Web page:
Look forward to seeing the revised agenda for General Synod. This is a moment for the CofE to engage in the national debate, even if it means postponing some of our own stuff. Will talking about sex in private for 2 days whilst the nation convulses simply look irrelevant and self-indulgent?

Yes we need to have those conversations, but right now there is a much bigger national conversation about politics, identity, hope, fear, and the future, and the Church of England needs to be part of it.

Posted by: David Keen on Monday, 27 June 2016 at 10:24am BST

I'm an Ignorant Yank, and exceedingly glad for NOT having had to decide on BREXIT.

However, I can say that what BREXIT arguments I have heard (and I assume that they, being the initiators, have the burden of proof) I have found unconvincing.

["When referring to the Rock from which we were hewn I was clearly referring to Rome. The more I see and hear of Pope Francis and his exceptional ministry the greater my admiration becomes." Heh, on his better days, the more Episcopalian that Francis sounds (and from the carping I've read from conservative Catholics, they agree!). I'd rather not take my chances w/ anyone "infallible," thank you: that "Rock" is a roadblock.]

Posted by: JCF on Monday, 27 June 2016 at 11:51am BST

"Look forward to seeing the revised agenda for General Synod. This is a moment for the CofE to engage in the national debate, even if it means postponing some of our own stuff. Will talking about sex in private for 2 days whilst the nation convulses simply look irrelevant and self-indulgent?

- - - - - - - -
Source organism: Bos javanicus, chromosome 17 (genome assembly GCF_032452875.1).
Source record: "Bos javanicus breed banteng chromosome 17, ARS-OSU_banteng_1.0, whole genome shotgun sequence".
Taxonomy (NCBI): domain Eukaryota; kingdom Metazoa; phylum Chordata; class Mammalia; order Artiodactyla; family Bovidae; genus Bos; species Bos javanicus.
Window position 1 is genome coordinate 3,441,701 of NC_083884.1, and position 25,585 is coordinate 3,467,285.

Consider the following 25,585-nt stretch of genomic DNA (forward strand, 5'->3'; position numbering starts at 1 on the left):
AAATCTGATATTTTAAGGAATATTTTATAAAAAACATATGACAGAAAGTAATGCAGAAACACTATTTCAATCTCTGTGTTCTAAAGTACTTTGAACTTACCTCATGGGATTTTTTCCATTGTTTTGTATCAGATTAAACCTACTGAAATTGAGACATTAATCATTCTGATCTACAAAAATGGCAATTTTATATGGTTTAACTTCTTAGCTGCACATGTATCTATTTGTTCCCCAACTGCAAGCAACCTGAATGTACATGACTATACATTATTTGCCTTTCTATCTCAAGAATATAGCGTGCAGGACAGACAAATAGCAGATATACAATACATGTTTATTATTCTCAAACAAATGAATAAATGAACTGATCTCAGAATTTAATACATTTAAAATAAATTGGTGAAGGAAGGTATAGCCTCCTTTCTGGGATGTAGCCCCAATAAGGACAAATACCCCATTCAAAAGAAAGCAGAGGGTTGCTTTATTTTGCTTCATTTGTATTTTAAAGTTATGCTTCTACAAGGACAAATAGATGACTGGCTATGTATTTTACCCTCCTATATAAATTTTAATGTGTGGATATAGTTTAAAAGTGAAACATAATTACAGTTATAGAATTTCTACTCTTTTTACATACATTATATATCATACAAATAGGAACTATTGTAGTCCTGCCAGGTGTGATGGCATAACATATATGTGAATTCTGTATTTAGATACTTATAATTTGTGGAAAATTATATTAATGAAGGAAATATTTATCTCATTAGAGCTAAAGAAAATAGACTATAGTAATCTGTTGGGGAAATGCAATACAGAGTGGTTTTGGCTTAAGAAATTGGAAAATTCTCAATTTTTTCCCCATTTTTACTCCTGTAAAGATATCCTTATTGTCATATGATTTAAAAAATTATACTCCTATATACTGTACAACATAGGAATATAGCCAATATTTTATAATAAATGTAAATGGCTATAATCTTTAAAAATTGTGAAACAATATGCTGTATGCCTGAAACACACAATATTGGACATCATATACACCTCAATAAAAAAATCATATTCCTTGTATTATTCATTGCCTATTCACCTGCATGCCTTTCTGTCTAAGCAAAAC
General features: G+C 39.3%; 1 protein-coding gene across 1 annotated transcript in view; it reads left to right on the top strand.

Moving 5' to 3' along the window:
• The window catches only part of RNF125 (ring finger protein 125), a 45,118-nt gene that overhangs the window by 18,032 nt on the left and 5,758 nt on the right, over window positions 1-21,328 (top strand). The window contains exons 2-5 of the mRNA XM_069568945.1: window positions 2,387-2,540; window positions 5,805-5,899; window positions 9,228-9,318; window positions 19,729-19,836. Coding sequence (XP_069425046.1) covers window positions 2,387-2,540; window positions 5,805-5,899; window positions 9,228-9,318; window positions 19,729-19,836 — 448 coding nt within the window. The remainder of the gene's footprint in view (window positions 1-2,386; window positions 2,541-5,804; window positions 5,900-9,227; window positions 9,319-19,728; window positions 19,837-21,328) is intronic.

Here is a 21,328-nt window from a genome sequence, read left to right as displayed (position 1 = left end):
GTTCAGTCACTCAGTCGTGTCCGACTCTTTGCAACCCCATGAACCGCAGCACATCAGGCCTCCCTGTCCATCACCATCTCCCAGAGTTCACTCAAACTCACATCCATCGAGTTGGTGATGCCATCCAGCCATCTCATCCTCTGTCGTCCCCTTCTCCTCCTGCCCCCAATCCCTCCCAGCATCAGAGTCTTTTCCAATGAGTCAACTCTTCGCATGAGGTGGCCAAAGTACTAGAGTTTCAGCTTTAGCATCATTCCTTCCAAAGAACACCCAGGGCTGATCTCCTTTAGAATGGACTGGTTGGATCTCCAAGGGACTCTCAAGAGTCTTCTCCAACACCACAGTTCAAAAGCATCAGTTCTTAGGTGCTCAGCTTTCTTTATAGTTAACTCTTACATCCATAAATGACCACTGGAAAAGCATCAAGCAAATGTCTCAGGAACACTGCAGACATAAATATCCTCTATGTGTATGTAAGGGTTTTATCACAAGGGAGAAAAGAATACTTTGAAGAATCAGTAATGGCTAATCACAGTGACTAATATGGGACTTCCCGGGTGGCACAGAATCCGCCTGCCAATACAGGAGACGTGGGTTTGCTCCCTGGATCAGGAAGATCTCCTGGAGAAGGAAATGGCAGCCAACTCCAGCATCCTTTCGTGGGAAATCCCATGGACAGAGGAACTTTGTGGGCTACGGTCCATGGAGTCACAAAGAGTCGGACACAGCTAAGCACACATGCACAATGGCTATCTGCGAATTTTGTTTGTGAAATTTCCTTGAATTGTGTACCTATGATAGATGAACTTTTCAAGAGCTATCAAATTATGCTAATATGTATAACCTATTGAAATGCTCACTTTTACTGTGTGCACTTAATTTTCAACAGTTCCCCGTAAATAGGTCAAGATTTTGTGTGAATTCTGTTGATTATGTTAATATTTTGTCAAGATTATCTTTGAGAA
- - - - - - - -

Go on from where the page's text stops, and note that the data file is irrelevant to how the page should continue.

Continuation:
Yes we need to have those conversations, but right now there is a much bigger national conversation about politics, identity, hope, fear, and the future, and the Church of England needs to be part of it."

Brexit has shown what happens when a leadership group ignores the concerns of the rank and file. I agree the shared conversations must be abandoned but the replacement must be acceptance of same sex marriage and not the disastrous, half-baked Scottish solution which I believe will appear unconvincing to most LGBT people.

Posted by: Kate on Monday, 27 June 2016 at 10:33pm BST


@JFC, "The more I see and hear of Pope Francis and his exceptional ministry the greater my admiration becomes. 'Heh, on his better days, the more Episcopalian that Francis sounds ..."

Right on JFC. Keep in mind that Francis is from the Americas, and has rehabilitated a Latin American perspective for Catholics. Keep in mind as well, that he is a Jesuit. His pastoral heart is informed by a well tuned theological mind ("formation") that has a kind of politic savvy that is very different from the often pastoral pablum we are used to in some Anglican circles.

In other news, re this thread, just today, the local branch of one of Canada's largest (and international) banks was cheering on customers buying British currency. Some folks, I gather, are actually borrowing money at current low rates to speculate by buying the pound. The theory is that what goes down must go up, and this is a good bet. There will always be an England And, how about that Mark Carney, eh?